13 13 *As of 9/30/08 EnerNOCs DR Technology Network Operations Center (NOC) Our two NOCs, staffed 24x7x365, feature advanced technology and specialized staff to ensure that load reductions happen quickly, efficiently, and consistently for both the utility and end user. EnerNOC Site Server (ESS) The ESS is a gateway device that establishes communication with sites in our network and provides near-real time visibility into end-user energy consumption. The ESS also allows the NOC to remotely curtail loads in order to deliver demand response capacity. EnerNOC has invested millions in its highly-scalable technology platform, which provides a foundation for consistent and reliable DR event performance. PowerTrak® EnerNOCs web-based energy management platform, PowerTrak, monitors energy consumption and enables end-user load control. PowerTrak also provides end-users with a web portal and utilities with the ability to view load reductions during demand response events.

14 14 Why is Demand Response Important? Annual Energy Demand 50% 100% WinterSpringSummerFall 75% 90% 25% In 2008, 10% of New Englands peak demand occurred in 46 hours.* * EnerNOC Analysis of ISO New England market data:

15 15 Demand Response Benefits Ratepayers ISO-New England: Electricity Costs White Paper (2006) –Reducing electricity use by 5% during peak times will save consumers $580 million per year Brattle Group: Quantifying Demand Response Benefits in PJM (2007) –$ Million of system benefits to PJM if load curtailed 3% during top 20 5-hour price blocks of 2005 Summit Blue: Demand Response Resources Valuation and Market Analysis (2006) –Forecast: Demand response will save $892 million in capacity charges over next 20 years (present value, 2004 $)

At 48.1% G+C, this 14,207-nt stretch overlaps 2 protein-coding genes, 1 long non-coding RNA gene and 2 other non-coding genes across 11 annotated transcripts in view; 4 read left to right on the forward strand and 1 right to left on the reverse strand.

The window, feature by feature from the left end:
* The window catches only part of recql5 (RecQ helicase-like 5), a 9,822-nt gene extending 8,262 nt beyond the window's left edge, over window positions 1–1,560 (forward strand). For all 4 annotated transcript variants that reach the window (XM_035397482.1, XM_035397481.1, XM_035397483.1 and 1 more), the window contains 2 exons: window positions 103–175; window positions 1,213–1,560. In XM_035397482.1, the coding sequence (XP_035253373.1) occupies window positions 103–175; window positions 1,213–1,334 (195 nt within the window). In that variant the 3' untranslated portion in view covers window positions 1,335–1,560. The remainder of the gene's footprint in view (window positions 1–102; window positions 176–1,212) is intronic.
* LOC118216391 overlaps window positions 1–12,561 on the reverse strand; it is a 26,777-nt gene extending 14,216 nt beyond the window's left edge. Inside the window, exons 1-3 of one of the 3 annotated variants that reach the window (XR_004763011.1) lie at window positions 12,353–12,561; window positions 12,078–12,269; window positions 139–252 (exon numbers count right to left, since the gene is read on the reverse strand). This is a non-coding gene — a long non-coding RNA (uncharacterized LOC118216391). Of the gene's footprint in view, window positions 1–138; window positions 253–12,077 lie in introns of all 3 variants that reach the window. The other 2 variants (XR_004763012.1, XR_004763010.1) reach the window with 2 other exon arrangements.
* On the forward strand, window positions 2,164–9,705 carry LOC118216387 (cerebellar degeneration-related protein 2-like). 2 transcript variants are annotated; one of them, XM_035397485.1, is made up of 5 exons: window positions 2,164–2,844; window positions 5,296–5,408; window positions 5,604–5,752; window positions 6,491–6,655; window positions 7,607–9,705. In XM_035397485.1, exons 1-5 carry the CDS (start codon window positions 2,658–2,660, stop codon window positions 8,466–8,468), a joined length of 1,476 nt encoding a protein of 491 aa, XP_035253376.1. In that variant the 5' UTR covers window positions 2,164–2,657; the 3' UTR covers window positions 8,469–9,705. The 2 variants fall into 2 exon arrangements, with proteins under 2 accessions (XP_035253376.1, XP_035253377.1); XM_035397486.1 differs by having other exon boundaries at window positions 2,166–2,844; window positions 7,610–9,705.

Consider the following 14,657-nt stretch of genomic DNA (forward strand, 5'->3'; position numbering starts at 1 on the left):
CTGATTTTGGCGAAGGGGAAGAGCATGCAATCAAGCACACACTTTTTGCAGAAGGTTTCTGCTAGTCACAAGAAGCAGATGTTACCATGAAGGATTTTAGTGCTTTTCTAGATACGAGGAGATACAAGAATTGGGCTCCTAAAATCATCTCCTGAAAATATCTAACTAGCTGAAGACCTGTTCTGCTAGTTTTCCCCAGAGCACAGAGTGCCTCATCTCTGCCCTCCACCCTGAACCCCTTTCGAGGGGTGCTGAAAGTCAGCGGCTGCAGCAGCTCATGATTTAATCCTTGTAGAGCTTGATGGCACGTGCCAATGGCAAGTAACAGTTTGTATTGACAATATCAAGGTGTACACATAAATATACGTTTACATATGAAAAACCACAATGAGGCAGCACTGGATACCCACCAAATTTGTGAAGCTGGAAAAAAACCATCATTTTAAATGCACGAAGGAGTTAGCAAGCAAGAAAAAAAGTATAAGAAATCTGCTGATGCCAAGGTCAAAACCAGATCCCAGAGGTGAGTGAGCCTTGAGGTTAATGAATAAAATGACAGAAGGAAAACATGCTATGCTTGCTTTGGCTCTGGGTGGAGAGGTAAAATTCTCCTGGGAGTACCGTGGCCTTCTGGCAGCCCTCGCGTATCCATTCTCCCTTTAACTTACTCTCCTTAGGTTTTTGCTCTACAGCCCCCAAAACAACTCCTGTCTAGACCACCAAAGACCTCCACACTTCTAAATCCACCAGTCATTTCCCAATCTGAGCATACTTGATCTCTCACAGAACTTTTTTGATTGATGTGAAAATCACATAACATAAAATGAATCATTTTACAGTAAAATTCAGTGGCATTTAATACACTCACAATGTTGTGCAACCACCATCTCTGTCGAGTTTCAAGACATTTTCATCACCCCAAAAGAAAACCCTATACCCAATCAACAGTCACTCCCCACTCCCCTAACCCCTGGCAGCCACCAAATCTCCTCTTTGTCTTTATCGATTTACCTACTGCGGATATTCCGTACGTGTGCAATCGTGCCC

16 16 What Do We Do? - Demand Response Actions CurtailmentSelf-Generation Examples of Processes that EnerNOC Controls Air handlers Anti-sweat heaters Chiller control Chilled water systems Defrost elements Elevators Escalators External lighting External water features HVAC systems Internal lighting Irrigation pumps Motors Outside signage Parking lot lighting Production equipment Processing lines Pool pumps / heaters Refrigeration systems Water heating

17 17 Where Do We Do It? – Typical Providers

18 18 0%50%100%150% How Do We Do It - Aggregation Customer 1 Customer 2 Customer 3 Customer 4 100% RISK0% RISK Customer 8 Customer 9 Customer 10 Customer 11 Customer 12 Customer 13 Customer 14 Customer 5 Customer 6 Customer 7 Customer 15 Customer 16 UtilityEnerNOC Portfolio Management is a key component of this Killer App, allowing participation from end-users who are too small to directly interface with a market or utility. 0% RISK

19 19 How Do We Do It - Performance Coaching 4/23/09 (12:12) Bill will make sure his team shuts everything down. I will call him back in 10 minutes with an update. 4/23/09 (12:26) Called Bill again to indicate that they are making progress as of 1:20 reading, but still not all the way there. He is on it with his team, and he apologized that they werent on the ball at 12pm.

20 20 Demand Response Benefits to Consumers RevenueCommunityEnvironment Performance coaching, coupled with portfolio management allows Aggregators like EnerNOC to guarantee performance to utilities and ISOs/RTOs without penalizing participating customers. Reliability is maintained and expensive and dirty new generation is avoided.

21 Making the Smart Grid a Reality: What will it take?

22 22 Making the Smart Grid a Reality: What will it take? Customer/Agent access to meter data. –Customers need to own their own information and be able to access it on their own terms Interoperability and Open Standards. –The Smart Grid must be a platform that allows innovators to innovate Smart Rates –Information is useless if it is not actionable Proper incentives. -The enabling technology may be present, but without smart policies, disincentives still exist. -Policies are needed that level the playing field between DR and supply-side investments. -Decoupling addresses some disincentives associated with DSM, but mostly in terms of energy efficiency. -Carrots appear to work better than sticks at motivating changes in utility behavior.

23 23 Energy Network Operations Center Aaron Breidenbaugh, Senior Manager of Regulatory Affairs and Public Policy